Cairn Making – A Meditative Activity That Can Bring You Closer to the Earth and Your Community

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Cairn making is a surprisingly meditative activity that can bring you closer to the earth and your community. It’s a great way for you to get your mind off of the cairn as a therapy by data rooms everyday and focus more on balance and permanence.

Various cultures have used cairns for many purposes throughout history. They may have been used to mark out a route, to indicate food sources, or to warn people of danger. In North America Native Americans also made cairns to serve as burial places, a tradition known as inukshuk.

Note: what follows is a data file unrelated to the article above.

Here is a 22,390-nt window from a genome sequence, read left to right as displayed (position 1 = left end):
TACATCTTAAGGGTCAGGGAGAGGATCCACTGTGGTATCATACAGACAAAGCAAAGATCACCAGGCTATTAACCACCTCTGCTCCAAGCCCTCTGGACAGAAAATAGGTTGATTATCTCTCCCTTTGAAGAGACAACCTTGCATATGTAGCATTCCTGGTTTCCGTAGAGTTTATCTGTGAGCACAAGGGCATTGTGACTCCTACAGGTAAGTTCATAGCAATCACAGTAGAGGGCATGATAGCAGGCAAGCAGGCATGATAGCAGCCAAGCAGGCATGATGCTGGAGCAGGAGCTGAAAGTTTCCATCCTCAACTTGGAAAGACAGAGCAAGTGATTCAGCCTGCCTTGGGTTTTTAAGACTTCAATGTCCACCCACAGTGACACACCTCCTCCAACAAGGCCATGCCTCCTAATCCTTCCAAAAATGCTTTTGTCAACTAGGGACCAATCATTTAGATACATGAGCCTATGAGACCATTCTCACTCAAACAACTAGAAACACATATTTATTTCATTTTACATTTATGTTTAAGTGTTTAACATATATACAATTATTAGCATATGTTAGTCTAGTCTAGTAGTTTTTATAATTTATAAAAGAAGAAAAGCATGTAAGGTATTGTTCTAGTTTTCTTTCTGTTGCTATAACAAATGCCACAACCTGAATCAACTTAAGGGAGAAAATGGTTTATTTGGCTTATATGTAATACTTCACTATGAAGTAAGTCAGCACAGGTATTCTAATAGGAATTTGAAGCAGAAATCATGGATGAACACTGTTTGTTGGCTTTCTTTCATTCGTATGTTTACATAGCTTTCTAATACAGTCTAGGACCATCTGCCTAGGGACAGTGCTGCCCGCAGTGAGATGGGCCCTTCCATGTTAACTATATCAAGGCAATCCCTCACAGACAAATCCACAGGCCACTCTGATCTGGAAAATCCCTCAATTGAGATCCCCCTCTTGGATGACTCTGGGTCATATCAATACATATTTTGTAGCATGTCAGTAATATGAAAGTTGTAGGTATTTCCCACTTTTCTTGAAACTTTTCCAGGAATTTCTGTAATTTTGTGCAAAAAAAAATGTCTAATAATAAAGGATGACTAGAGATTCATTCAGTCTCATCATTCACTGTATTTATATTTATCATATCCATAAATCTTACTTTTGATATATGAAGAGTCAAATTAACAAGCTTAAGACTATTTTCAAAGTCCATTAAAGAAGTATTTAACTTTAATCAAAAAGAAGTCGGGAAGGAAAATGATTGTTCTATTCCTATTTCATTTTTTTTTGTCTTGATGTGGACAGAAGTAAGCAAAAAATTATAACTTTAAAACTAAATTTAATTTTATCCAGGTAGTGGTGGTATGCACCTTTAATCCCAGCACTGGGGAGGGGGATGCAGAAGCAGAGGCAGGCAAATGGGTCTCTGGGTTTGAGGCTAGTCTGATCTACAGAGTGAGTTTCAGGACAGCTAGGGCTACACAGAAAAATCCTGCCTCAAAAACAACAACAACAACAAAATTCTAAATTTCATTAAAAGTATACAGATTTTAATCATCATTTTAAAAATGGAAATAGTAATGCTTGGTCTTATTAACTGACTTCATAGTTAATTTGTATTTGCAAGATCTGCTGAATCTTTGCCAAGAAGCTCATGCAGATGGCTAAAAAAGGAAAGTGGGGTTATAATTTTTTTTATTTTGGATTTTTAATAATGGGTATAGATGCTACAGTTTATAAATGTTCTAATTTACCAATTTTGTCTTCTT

The word cairn is derived from a Gaelic phrase that means “heaps of stones”. They are typically built in the shape of a hill. They can range in size from tiny rock sculptures to huge man-made stone hills. Some are comparable to kistvaens or dolmens, but built out of stone instead of ephemeral Earthworks.

Cairns are used by many people, but they are most commonly used by hikers. They can guide hikers home after a long day’s hiking, or help them navigate in remote areas.

A well-placed, properly-marked cairn may save lives by guiding a group of lost hikers. Some people claim that cairns do not belong in the environment and violate Leave No Trace principles.


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